The fourth explanation: King Jeroboam (c900BCE) had challenged Rehoboam the son of Solomon, because of his authoritarian rule, and took the ten Northern tribes with him to his capital Shechem. He built two temples as rivals to the one in Jerusalem (Bethel and Dan) and banned his people from going to worship in Jerusalem.  Fifty years later, the last King of the Northern Kingdom of Israel, rescinded the ban – on Tu b’Av – and the joy that ensued is encoded in the festival.

The fifth explanation also involves graves, in this case the ones slaughtered in the rebellion against Rome led by the false messiah Shimon bar Kochba in 135. The massacre of the Jews by the Romans was estimated by one Roman historian as being at least 580 thousand dead and many more taken captive into slavery in other parts of the empire. The majority of the Jewish population was exiled from the land and the land given a new name by the Romans – Syria Palestina – to try to sever the connection between the land and the Jews. Tisha b’Av saw the final destruction of Temple and hopes, and the fortress of Beitar was breached and its inhabitants murdered and left unburied. So Rav Matnah’s explanation for Tu b’Av is that 6 days after the tragedy (some stories say a year and six days), the Romans finally permitted the burial of the slaughtered Jews – on Tu b’Av.

After such dramatic explanations the final one in the list is more prosaic, but also most likely to be the case. Simply that the full moon of Av is around the summer equinox, the days are beginning to shorten and one might be less sure of enough dry weather for the wood cut down for the Temple sacrifices to be sufficiently prepared for its use, and any wood cut down later would be liable to smoke unpleasantly. This explanation is bolstered by the fact that we know of customs in the near East whereby the end of the season for cutting wood is marked by celebration including dancing and music.

So having established that Tu b’Av was being celebrated in Mishnaic times, that the young women would go out into the vines wearing white dresses they had borrowed so as not to be identified by their clothing, that they danced and sang and that clearly a shidduch market was in full swing on that date – the young men would chase them and choose their brides – the rabbinic tradition tried to explain the event using stories of rape, graves, massacre, orphaned women claiming economic rights and hence losing the right to marry outside of their tribe, civil war and rebellion against both internally among the Jewish people and also against an oppressive occupying power. One has to wonder why.

I am reminded of a recent “tweet” that asks why a prominent politician is tweeting terrible racism, and suggests that the deflection is to stop people paying attention to something worse – the statutory rape of underage girls.  Here the rabbinic tradition has a clear story of strong young single women in public space, helping each other with their clothing and “seductively” dancing and singing among the grape vines, with their symbolism of wine and wealth and fertility. So immediately there is a deflection – Beitar! Bnot Zelophehad! Possibly the darkest story in bible of a young concubine gang raped and murdered, whose fate was to be cut into twelve pieces each of which was sent to one of the tribes of Israel! Sin and death and lying in the grave! Rebellion and Massacre!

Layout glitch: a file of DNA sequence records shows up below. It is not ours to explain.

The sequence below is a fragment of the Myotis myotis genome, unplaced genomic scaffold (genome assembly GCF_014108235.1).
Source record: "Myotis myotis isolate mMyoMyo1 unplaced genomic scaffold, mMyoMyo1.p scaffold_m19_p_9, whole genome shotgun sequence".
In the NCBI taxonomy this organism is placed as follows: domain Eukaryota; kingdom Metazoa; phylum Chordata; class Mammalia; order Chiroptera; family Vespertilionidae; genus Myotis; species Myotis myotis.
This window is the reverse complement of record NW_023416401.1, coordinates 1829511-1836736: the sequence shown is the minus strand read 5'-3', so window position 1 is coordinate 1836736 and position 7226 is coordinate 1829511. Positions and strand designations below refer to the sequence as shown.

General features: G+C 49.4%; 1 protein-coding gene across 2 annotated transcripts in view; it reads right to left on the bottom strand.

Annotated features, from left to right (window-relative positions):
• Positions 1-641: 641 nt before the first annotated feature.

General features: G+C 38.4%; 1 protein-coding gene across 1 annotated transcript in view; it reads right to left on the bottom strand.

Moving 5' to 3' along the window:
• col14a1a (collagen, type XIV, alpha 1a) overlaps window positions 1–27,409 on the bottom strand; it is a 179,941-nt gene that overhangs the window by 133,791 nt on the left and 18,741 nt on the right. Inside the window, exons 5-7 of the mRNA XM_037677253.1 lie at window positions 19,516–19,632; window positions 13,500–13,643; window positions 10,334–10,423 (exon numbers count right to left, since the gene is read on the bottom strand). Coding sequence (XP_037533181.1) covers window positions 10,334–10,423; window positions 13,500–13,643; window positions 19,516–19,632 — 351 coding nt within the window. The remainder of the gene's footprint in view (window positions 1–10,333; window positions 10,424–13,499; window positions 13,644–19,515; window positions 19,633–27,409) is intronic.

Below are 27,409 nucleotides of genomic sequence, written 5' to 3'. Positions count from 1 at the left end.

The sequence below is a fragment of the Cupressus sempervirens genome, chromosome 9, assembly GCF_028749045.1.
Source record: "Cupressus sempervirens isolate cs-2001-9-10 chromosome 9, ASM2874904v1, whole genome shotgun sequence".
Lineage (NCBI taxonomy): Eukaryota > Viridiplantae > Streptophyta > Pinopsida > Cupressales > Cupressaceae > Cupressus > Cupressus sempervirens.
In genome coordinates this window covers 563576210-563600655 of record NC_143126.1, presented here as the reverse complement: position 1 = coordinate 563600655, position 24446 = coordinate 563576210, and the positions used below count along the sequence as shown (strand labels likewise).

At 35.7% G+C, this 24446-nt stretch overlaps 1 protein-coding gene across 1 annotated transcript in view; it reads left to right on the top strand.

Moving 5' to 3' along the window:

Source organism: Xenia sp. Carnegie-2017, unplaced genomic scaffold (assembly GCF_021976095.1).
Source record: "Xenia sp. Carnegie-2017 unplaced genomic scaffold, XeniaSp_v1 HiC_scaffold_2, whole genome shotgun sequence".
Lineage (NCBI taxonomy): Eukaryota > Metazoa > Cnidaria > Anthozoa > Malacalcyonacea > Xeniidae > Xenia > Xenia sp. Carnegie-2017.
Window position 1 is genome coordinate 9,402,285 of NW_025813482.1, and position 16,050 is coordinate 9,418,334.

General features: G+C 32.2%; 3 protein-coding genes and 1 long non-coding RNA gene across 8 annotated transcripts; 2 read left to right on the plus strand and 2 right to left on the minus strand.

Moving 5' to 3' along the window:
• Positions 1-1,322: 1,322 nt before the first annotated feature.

It seems to me that the Tannaim (the rabbis of the Mishnah, c50-200CE) were fine with the celebrations of Tu b’Av and the fact of young girls out on a summer evening enjoying their bodies, their strength and their music, but the Amoraim (the rabbis of the Gemara c200-500CE) were decidedly not. So Tu b’Av became a date more often ignored than celebrated. The single attention was liturgical – Tachanun (the penitential section of prayers of supplication and confession) are not said on Tu b’Av. Only since the modern State of Israel has been established has Tu b’Av been celebrated – it has become a kind of Jewish “Valentine’s Day”, a day for love, for weddings, for romance. The 19th century Haskalah poet Judah Leib Gordon wrote about its celebration in the newly planted vineyards and certainly for the more secular Israelis this is a Jewish festival to take to their hearts.

It’s worth noting the framing of the Mishnah where Tu b’Av is recorded. It is mentioned in the same breath as the most solemn day in the calendar – Yom Kippur, the Sabbath of Sabbaths, the white fast. On this day people traditionally wear kittels – the white shrouds they will be buried in. The day is a day of joy as well as penitence, because when we have truly repented, God will forgive us. We leave the day lightened by our activities and return more able to continue with living our lives.

There are real similarities between the two festivals, albeit one is a day out of time “as if dead” and the other a day of sensuous delight. Each reminds us of the importance of living our lives as fully and as well as we can. Each reminds us about living” in the now”, each helps us create our future selves.

So – let’s reclaim Tu b’Av, the full moon that follows three weeks of mourning,  that takes place 6 days after the blackest day in the calendar. Let’s remind ourselves that life must continue, joy must be part of our living, that relationships with others matter and that the future is ours to create

Parashat Behar: the obligation to look after each other sooner rather than later

Again and again in sidra Behar we are told some variation of the scenario: “if your brother becomes poor so that he has to sell his possessions or himself, then his kinsman (go’el) shall come and redeem that which he has sold”. In other words, when someone experiences financial difficulty such that they have to sell their possessions or even enter bonded labour, their family or extended community are expected to provide a safety net, helping them recover their ability to maintain themselves. And if they do not, then time will come to his rescue, and the Jubilee will release him from his debts and return to him his economic means of survival.